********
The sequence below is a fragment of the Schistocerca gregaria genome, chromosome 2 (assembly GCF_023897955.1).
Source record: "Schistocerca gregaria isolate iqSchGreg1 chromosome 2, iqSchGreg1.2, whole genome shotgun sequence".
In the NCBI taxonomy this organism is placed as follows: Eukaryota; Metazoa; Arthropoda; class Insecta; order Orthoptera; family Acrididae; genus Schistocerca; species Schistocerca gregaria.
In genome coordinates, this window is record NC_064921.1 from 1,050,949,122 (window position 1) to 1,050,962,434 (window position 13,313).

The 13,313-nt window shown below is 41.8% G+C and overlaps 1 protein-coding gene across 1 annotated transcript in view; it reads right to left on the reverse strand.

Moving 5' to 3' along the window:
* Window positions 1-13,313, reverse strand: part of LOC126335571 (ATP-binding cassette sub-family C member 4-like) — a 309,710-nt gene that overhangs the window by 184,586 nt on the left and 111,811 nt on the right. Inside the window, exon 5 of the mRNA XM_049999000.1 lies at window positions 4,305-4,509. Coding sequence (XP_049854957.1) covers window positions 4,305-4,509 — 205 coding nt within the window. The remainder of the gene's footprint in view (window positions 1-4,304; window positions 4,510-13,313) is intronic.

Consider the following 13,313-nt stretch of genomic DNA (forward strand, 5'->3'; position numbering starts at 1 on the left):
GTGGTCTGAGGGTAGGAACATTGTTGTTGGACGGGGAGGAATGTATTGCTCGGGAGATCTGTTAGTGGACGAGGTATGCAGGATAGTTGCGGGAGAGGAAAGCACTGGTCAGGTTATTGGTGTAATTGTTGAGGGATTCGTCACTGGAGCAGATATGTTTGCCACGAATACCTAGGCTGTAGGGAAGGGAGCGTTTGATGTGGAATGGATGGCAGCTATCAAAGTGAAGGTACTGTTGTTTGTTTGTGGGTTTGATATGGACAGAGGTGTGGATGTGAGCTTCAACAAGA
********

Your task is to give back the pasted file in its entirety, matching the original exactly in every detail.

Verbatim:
The sequence below is a fragment of the Schistocerca gregaria genome, chromosome 2 (assembly GCF_023897955.1).
Source record: "Schistocerca gregaria isolate iqSchGreg1 chromosome 2, iqSchGreg1.2, whole genome shotgun sequence".
In the NCBI taxonomy this organism is placed as follows: Eukaryota; Metazoa; Arthropoda; class Insecta; order Orthoptera; family Acrididae; genus Schistocerca; species Schistocerca gregaria.
In genome coordinates, this window is record NC_064921.1 from 1,050,949,122 (window position 1) to 1,050,962,434 (window position 13,313).

The 13,313-nt window shown below is 41.8% G+C and overlaps 1 protein-coding gene across 1 annotated transcript in view; it reads right to left on the reverse strand.

Moving 5' to 3' along the window:
* Window positions 1-13,313, reverse strand: part of LOC126335571 (ATP-binding cassette sub-family C member 4-like) — a 309,710-nt gene that overhangs the window by 184,586 nt on the left and 111,811 nt on the right. Inside the window, exon 5 of the mRNA XM_049999000.1 lies at window positions 4,305-4,509. Coding sequence (XP_049854957.1) covers window positions 4,305-4,509 — 205 coding nt within the window. The remainder of the gene's footprint in view (window positions 1-4,304; window positions 4,510-13,313) is intronic.

Consider the following 13,313-nt stretch of genomic DNA (forward strand, 5'->3'; position numbering starts at 1 on the left):
GTGGTCTGAGGGTAGGAACATTGTTGTTGGACGGGGAGGAATGTATTGCTCGGGAGATCTGTTAGTGGACGAGGTATGCAGGATAGTTGCGGGAGAGGAAAGCACTGGTCAGGTTATTGGTGTAATTGTTGAGGGATTCGTCACTGGAGCAGATATGTTTGCCACGAATACCTAGGCTGTAGGGAAGGGAGCGTTTGATGTGGAATGGATGGCAGCTATCAAAGTGAAGGTACTGTTGTTTGTTTGTGGGTTTGATATGGACAGAGGTGTGGATGTGAGCTTCAACAAGA